Visions of mortality by Ticheli and Brahms vie in New York Choral Society program

Sat Nov 16, 2019 at 4:18 pm
David Hayes conducted the New York Choral Society Saturday night at St. Francis Xavier Church.

David Hayes conducted the New York Choral Society and Orchestra Friday night at St. Bartholomew’s Church.

With multiple performances in New York this year of “A German Requiem” by Johannes Brahms, it’s tempting to ask what great loss we are mourning. A quirk of programming probably accounts for Brahms’ grand secular mass turning up at the New York Philharmonic last February at Lincoln Center and again Friday night at St. Bartholomew’s Church. But in a season of splintered politics, ominous weather and general disquiet about the direction of humankind, a great lament — paired with a new work in a similar vein — isn’t the worst way to seek out comfort and reflection.

The New York Choral Society and Orchestra chose an ideal performance space in St. Bart’s, with a company’s worth of singers and instrumentalists arrayed in front of the altar, beneath the high vaulted dome of this bejeweled Park Avenue landmark. A place of spiritual refuge and sobering grandeur, St. Bart’s with most of its seats filled Friday boasted a surprisingly warm acoustic. If anything, sound was more dampened than one would expect in a lofty, stone-walled sanctuary. That blunting effect sometimes muffled the polyphony when a sharper acoustic edge would have brought out more individual tones and voicings. 

The concert opened with the East Coast premiere of Frank Ticheli’s 2018 work, Until forever fades away, which felt compressed, almost hasty, at barely ten minutes in length — like an edit of something yearning to stretch out and develop a fuller idea of itself. Composed of three interlocking segments, Until forever is Ticheli’s brief, poetic contemplation of time — both the ravages and the beauty of its inescapability. 

Ticheli enfolds his own texts in overlapping and alternating currents of instrumentation and choir. The orchestral threads were carried mostly by the strings. A somber bass line set the music in motion and underlined an opening couplet that looked jumbled on paper but somehow fared better when sung: “Flowingly going day after day./ Glidingly slidingly sailing away.” 

The piece moved from contemplative wordplay in the first leg to a more turbulent and complex second section, in which time is a relentless “crashing, thrashing” force “plunging into the infinite sea.” The singing turned from winsome to urgent, and with an arresting sense of time as indivisible from our physical selves — not just a boundary but an embodiment of our humanity. Here, Ticheli marshals better poetry, with language that could describe both time itself and our actions within it: “The more you flow, the more you’ve flown, / the more you steal from Gaia’s throne.” 

Until forever closed with a return to the contemplativeness of the first section, and was practically over before you knew it. Unlike the towering Brahms, it was not the kind of piece to brand itself in memory on first hearing. But there are passages that linger, especially those with little or no orchestral accompaniment that functioned like motets within the symphonic whole.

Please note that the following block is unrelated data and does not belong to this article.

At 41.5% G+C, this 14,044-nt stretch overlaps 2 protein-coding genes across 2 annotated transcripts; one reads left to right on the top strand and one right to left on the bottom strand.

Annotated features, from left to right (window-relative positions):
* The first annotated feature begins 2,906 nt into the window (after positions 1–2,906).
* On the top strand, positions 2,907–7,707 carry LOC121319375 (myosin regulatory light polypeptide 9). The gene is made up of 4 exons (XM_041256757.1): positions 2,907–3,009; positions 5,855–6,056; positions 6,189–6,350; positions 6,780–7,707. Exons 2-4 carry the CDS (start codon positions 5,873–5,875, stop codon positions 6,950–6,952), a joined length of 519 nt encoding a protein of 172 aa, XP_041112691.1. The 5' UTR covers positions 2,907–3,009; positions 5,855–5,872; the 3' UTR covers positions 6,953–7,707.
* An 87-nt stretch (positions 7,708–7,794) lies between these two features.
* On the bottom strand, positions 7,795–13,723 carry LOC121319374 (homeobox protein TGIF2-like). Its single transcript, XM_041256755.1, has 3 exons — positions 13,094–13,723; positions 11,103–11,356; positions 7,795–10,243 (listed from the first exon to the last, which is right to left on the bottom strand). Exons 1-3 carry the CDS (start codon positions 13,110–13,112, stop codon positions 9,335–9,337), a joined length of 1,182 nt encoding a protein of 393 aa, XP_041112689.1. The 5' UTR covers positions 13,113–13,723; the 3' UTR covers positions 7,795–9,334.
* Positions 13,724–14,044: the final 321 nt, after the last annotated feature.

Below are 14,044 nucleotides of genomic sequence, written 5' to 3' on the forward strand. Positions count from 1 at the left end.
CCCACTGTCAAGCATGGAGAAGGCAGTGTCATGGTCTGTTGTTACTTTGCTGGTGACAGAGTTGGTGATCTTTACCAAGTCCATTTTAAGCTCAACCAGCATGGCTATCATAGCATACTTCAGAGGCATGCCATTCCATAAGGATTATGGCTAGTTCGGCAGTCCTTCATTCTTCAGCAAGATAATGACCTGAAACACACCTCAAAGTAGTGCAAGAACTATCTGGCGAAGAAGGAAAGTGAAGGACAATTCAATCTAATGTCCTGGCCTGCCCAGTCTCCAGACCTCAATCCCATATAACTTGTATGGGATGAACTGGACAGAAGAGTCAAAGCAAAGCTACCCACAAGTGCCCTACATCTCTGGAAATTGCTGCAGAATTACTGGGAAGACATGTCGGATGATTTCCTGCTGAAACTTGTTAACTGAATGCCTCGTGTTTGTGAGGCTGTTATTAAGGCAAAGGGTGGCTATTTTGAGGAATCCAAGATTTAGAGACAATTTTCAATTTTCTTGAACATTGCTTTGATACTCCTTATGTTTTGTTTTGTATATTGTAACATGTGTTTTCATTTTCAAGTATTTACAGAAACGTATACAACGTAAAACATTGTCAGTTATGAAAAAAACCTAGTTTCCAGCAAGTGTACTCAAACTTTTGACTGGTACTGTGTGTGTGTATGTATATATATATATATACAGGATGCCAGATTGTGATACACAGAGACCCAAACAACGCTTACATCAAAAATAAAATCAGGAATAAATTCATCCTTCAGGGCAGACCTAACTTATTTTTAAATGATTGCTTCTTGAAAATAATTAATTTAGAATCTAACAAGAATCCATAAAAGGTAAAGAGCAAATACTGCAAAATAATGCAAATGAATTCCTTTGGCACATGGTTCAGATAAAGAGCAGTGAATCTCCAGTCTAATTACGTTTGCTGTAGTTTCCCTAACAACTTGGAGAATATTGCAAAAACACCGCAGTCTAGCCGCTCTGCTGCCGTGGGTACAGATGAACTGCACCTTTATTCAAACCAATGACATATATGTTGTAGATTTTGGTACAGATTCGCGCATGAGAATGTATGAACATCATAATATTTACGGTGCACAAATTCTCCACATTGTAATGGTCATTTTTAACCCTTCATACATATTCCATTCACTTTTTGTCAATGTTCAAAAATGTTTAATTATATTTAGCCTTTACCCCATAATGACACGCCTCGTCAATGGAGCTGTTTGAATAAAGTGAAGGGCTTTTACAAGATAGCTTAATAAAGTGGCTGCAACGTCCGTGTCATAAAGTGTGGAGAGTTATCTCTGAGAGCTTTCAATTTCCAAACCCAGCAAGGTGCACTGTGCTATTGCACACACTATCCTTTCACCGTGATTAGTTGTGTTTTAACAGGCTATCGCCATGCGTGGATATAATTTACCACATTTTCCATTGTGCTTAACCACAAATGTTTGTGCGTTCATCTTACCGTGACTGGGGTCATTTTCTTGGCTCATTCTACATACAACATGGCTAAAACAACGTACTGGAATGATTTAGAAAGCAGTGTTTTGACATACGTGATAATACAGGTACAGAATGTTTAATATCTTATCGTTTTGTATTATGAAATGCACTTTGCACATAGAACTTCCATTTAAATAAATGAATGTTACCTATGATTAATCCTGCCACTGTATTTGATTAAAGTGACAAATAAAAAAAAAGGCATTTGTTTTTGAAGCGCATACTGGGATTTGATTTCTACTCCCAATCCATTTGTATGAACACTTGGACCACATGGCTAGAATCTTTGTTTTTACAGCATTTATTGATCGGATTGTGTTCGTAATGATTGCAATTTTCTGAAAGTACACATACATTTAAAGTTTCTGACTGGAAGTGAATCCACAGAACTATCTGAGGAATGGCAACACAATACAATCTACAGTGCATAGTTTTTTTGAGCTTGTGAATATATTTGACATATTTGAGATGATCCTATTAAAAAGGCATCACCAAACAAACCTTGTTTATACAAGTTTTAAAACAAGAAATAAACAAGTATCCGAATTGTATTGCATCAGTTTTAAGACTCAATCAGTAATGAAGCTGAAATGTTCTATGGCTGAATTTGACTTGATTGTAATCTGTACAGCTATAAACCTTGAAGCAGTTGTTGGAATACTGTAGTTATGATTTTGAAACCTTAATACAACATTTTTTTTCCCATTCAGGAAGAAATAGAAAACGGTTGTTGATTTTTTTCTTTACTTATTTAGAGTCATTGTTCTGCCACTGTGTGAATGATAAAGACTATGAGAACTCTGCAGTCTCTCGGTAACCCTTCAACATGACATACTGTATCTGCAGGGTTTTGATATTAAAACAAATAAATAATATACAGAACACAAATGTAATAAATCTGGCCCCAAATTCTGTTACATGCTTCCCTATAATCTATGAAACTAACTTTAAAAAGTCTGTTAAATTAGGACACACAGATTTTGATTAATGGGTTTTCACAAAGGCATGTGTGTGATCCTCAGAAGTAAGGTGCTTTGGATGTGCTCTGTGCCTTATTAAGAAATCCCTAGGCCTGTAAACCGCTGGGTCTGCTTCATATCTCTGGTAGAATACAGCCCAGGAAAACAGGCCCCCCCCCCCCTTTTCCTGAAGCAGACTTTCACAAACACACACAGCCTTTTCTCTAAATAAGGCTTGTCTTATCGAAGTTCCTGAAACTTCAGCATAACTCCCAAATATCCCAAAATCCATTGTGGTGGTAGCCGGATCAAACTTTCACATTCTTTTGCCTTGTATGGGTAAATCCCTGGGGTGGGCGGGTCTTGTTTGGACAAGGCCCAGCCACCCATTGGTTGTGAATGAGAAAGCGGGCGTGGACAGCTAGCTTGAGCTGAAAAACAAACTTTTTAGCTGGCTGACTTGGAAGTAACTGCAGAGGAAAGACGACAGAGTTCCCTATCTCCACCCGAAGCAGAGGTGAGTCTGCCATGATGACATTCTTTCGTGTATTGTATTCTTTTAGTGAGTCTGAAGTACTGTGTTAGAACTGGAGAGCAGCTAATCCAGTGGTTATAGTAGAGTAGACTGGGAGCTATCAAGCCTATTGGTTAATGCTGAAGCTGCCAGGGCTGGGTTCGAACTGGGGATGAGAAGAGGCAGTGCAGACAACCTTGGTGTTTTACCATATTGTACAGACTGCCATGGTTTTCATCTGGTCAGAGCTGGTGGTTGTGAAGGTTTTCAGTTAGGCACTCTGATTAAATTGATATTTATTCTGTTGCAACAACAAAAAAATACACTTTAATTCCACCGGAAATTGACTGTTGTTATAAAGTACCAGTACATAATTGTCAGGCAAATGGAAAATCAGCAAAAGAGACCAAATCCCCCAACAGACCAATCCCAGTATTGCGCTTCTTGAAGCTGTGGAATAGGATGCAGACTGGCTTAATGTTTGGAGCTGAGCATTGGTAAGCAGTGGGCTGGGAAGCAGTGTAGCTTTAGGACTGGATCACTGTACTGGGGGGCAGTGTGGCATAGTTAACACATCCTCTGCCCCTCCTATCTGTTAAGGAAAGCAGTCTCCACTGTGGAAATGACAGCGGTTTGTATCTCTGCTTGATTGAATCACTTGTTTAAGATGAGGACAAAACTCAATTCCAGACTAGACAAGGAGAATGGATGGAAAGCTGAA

The seven-movement Requiem, based on scripture and completed in 1868, is always a blessed event in the hands of a capable ensemble. With the Choral Society’s David Hayes conducting, Brahms’ ode of encouragement to the bereft was both majestic and tender. If it lacked the Philharmonic’s dynamic range, emotional peaks and knife-edged balancing between orchestra and choir, it’s always going to be tough to go head-to-head with the New York Philharmonic and conductor Jaap van Zweden, working with the Concert Chorale of New York, in a sound-designed environment (say what you will about the acoustics of David Geffen Hall). 

But this performance had surpassing moments, too: the altos and sopranos arriving like a shaft of light in the first movement refrain of “Aber des Herrn Wort bleibet in Ewigkeit” (“But the word of the Lord endures for eternity”); the affecting delicacy of the repeated “Wie lieblich” (“How lovely”) in the fourth movement. Even with the muted acoustics, the requiem’s intertwining vocal-instrumental fugues resounded with grace and power.

Another area where this performance improved on last February’s was in its soloists. Sopranao Hera Hyesang Park and baritone Jarrett Ott were stellar without grandstanding in their respective turns: Park in the lovingly maternal fifth movement that Brahms wrote after his mother’s death; Ott in the third and sixth movements, the former all earthly repentance and the latter brimming with hope for redemption. Ott’s bracing first turn, beginning with “Lord, teach me/ that I must have an end,” was a fresh spark after the too-relaxed pastoralism of the second movement. 

The choir’s German diction was arguably stronger than its English in the Ticheli piece, but that was as much a function of one language serving the music more effectively. In choosing German over the standard Latin for his requiem, Brahms also demonstrated the language of the unadorned lieder could be also be an evocative voice of mourning even when multiplied in the company of massive forces. 

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